Review: The Dead Rider: Crown of Souls by Kev Ferrara (2015)

The Dead Rider

The Dead Rider: Crown of Souls
Dark Horse, 2015 (some material published previously)
Writer/Artist: Kev Ferrara

Review by N Emmett.

It is 1892, and Nevada is stalked by a frightful vision. The Dead Rider was granted immortality by a witch, only to realise too late the high price of this condition. His body continued to decay even as he lived, and after a period of gunfights, desert journeys and attacks by vultures, the man continued to walk the West as a decomposing husk. Worst of all, the Dead Rider is forced to keep on killing against his wishes…

Many of the old-school Westerns had a fatalistic touch to them. The black-hatted lawbreakers were doomed to be defeated by the white-hatted lawman: that was simply their lot in life. The rigid demands of formula manifested in the storylines almost as divine providence.

The Dead Rider: Crown of Souls by writer-artist Kev Ferrara takes this phenomenon to a new level. When the hero kills a villain, he genuinely cannot stop himself: his curse forces him to shoot people dead, even as he apologises.

dedrid2  But while the Dead Rider operates according to a black-and-white moral code, he is all too aware that things are more complicated in reality. At one point he is forced to kill a mob of townspeople who hold him at gunpoint, including a young boy who believes that the undead gunslinger may be honest after all.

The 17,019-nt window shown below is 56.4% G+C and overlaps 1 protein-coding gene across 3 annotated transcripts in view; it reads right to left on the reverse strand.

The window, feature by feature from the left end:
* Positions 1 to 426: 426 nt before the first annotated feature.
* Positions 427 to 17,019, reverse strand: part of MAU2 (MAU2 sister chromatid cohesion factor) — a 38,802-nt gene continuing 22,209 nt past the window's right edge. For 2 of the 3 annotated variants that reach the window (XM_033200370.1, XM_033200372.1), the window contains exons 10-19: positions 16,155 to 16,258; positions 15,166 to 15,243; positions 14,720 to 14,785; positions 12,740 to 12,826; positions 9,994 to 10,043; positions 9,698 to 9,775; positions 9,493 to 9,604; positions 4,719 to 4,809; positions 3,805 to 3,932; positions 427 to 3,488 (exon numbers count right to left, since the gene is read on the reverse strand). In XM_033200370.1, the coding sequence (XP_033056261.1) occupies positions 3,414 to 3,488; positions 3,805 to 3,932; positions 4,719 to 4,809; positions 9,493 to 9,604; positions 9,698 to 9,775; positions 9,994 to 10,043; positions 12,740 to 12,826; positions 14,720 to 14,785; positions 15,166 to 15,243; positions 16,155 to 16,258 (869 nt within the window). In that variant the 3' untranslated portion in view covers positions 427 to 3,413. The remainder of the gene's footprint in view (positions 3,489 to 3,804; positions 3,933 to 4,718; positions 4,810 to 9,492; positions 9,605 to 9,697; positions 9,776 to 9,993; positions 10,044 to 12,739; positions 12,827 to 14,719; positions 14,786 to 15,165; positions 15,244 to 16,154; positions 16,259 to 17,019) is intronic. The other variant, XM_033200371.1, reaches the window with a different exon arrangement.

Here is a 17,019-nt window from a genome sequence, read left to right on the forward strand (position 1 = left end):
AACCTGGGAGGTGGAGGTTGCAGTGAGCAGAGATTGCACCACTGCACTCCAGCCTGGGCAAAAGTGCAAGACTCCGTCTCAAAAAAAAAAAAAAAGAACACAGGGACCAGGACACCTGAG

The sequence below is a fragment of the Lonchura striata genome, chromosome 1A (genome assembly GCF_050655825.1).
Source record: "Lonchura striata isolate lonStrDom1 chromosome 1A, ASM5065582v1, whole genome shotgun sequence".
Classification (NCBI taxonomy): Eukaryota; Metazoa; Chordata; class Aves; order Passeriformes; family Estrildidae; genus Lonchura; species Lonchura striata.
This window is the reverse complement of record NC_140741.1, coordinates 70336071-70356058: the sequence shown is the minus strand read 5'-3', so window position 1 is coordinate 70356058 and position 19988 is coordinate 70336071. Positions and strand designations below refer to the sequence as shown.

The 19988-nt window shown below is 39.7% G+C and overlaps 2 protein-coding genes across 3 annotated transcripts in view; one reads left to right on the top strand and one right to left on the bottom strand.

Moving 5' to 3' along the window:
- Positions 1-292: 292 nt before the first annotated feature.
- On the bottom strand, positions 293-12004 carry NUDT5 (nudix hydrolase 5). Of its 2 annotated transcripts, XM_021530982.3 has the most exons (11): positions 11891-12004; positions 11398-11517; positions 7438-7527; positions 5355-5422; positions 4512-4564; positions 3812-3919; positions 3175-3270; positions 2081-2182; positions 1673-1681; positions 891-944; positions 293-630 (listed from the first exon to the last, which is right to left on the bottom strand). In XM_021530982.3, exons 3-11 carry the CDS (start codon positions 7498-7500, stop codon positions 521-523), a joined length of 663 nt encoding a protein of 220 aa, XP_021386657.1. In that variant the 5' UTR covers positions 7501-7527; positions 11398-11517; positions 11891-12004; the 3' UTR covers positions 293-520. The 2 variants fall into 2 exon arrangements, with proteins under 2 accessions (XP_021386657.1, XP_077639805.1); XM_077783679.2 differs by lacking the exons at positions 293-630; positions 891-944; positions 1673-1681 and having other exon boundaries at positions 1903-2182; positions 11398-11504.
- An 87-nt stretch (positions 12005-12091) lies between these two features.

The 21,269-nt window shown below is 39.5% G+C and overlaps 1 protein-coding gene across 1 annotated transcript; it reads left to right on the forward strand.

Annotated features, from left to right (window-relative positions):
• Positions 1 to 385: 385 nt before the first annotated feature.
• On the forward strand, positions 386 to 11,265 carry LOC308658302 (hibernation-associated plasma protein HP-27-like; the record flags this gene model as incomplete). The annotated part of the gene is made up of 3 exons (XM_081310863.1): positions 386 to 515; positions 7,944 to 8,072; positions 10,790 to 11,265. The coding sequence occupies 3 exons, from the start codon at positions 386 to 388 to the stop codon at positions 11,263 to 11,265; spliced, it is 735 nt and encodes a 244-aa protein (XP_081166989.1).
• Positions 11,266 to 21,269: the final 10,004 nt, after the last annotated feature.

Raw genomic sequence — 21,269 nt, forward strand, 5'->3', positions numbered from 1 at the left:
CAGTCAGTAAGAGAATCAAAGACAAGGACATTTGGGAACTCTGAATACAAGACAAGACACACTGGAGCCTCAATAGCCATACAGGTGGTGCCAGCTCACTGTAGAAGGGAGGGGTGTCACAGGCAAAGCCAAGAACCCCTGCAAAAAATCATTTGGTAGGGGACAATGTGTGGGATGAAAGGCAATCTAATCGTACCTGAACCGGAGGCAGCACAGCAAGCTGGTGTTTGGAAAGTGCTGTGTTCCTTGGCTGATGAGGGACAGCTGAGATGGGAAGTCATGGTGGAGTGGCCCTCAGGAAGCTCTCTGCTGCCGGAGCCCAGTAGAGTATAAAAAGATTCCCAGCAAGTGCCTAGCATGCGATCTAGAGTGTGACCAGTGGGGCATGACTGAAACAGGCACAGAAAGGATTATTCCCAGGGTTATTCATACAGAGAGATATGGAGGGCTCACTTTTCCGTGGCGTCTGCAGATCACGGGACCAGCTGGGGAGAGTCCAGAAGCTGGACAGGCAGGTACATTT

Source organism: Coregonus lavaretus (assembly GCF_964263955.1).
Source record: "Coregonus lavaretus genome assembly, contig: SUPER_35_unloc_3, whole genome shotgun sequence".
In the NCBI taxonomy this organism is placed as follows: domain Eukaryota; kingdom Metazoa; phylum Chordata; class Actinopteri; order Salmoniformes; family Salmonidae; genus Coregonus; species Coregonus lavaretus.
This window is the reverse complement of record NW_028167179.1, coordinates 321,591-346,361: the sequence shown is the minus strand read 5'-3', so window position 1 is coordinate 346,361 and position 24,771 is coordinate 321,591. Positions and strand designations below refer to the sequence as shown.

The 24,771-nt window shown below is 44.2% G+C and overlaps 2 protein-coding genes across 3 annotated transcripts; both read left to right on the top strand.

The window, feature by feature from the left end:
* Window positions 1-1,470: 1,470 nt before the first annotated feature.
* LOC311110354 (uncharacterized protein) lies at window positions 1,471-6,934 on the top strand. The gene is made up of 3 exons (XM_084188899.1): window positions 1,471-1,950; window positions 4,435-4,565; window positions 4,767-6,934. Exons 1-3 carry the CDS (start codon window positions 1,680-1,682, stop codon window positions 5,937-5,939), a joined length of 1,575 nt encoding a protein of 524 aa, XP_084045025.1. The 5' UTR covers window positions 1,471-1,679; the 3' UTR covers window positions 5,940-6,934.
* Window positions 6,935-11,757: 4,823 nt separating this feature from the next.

He yearns to see an end to this bloodshed, but that will only come with the breaking of his curse: and that, in turn, requires a confrontation with the witch.

Admittedly, the clever premise of a character trying to escape from the framework of his genre is not explored to its full potential. The Dead Rider is really more of an artist’s piece than a writer’s – and artwork is an area in which it excels.

dedrid1The book is simply sumptuous to behold, with every panel – no matter how small or incidental to the narrative – positively oozing care and affection. Even the gutters surrounding the panels are crafted into gothic borders.

Ferrara is clearly a disciple of the EC stable, and does a remarkable job of channelling the likes of Graham Ingels and Jack Davis. His illustrations show the same melding of body horror and caricature, the macabre and the humorous merging into an almost tactile whole. Added to all of this is a dash of Frank Frazetta, whose painting style would have been impossible to replicate with the rudimentary colour printing available to EC Comics.

Ferrara’s storyline could have come right out of the horror comics of the fifties. These latched onto dedrid3the figure of the decaying revenant years before cinema did, and showed a fondness for the theme of the Faustian pact – to major ingredients in The Dead Rider.

The most obvious connection to pre-code horror comics is the story’s driving supernatural force: the witch. Multiple artists at EC and elsewhere had their own variations on the stock figure of the crone, and Ferrara’s would have fit in right alongside them. It is odd how such a familiar character can become exotic when placed into a certain setting – here, the old American west, not a place people associate with witches of European fairy tales.

Anybody with a love of fifties horror comics owes it to themselves to get The Dead Rider onto their shelves. Kev Ferrara has truly kept the flame alive.